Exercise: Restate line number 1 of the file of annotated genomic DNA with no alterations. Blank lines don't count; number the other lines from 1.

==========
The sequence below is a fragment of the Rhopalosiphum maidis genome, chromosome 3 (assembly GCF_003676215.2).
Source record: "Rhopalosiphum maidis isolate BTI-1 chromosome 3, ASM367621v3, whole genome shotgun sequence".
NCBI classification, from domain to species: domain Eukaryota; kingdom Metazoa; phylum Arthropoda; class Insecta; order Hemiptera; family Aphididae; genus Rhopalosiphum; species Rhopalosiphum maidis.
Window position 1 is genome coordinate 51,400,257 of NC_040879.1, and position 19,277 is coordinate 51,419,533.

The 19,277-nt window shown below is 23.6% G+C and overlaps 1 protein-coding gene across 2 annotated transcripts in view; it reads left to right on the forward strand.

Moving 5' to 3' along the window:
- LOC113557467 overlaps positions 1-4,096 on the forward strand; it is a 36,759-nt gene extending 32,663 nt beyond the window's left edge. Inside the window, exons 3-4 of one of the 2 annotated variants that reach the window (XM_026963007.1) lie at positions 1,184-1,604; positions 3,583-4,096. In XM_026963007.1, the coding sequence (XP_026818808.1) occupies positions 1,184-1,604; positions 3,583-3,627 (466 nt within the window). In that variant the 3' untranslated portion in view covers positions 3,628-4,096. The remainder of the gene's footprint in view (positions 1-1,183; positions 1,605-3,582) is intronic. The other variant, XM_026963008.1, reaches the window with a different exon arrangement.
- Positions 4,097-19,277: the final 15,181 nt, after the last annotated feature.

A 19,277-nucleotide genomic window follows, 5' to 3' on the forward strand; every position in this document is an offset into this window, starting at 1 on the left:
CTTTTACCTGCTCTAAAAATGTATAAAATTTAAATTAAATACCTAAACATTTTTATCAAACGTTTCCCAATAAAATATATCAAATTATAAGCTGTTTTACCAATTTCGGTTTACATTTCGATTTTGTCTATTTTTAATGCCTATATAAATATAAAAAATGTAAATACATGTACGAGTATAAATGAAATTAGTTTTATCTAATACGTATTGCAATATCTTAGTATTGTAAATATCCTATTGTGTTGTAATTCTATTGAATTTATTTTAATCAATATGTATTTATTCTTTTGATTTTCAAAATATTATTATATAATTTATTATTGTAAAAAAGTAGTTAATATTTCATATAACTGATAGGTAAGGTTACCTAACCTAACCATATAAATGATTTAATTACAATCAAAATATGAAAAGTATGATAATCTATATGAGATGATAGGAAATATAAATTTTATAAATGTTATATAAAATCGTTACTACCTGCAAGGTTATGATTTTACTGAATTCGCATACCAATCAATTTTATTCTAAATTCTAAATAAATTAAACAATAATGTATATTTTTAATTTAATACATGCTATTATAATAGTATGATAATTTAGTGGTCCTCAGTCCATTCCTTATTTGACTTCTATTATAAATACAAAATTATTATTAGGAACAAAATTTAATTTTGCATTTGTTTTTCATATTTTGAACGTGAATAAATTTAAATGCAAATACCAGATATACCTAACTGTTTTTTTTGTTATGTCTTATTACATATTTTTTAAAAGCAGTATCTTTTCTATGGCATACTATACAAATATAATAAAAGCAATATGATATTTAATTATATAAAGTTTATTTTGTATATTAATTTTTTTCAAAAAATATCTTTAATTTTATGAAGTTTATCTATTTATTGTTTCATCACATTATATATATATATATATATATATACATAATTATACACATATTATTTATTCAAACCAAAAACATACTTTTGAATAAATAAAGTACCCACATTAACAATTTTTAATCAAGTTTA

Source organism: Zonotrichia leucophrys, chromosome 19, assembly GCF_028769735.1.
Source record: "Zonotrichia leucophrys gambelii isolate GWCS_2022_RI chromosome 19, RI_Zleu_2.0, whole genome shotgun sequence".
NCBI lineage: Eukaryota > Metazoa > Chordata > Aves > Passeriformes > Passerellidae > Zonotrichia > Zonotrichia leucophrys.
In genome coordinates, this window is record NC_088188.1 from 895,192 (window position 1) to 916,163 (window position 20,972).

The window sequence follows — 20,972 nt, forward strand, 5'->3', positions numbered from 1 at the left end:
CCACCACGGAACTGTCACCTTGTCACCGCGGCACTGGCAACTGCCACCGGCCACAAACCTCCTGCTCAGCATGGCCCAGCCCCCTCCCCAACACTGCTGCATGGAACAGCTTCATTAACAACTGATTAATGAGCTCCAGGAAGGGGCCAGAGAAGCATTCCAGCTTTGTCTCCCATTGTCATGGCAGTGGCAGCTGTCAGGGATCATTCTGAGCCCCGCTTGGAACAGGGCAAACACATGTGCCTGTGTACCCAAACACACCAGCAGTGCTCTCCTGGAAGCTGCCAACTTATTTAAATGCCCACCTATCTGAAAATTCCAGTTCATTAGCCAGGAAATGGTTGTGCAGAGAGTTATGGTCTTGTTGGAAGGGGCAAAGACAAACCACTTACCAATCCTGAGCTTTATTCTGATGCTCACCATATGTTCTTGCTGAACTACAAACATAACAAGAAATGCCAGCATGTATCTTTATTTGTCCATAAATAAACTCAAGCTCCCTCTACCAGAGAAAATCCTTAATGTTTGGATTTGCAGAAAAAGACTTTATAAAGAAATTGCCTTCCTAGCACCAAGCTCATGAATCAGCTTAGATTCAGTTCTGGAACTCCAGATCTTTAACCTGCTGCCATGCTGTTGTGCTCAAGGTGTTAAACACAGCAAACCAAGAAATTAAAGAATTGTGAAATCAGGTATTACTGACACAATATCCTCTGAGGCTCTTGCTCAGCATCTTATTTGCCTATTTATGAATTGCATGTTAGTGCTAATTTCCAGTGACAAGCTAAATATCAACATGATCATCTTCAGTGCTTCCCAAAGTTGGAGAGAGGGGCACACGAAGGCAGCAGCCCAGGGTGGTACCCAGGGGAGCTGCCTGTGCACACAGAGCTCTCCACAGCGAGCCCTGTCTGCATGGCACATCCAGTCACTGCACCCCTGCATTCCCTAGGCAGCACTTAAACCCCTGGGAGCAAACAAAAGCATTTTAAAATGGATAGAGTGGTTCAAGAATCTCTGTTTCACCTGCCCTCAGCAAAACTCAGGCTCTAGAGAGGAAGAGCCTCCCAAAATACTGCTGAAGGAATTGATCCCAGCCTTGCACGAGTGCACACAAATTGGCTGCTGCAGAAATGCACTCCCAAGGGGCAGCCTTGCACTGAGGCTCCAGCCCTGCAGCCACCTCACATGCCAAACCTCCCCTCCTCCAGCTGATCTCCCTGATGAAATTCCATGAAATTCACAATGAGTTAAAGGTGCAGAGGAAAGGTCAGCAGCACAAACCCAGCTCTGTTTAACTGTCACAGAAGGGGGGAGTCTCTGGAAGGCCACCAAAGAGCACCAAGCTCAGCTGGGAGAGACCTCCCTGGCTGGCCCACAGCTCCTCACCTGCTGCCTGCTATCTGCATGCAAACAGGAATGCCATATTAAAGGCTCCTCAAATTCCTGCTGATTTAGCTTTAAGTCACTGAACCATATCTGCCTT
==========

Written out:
The sequence below is a fragment of the Rhopalosiphum maidis genome, chromosome 3 (assembly GCF_003676215.2).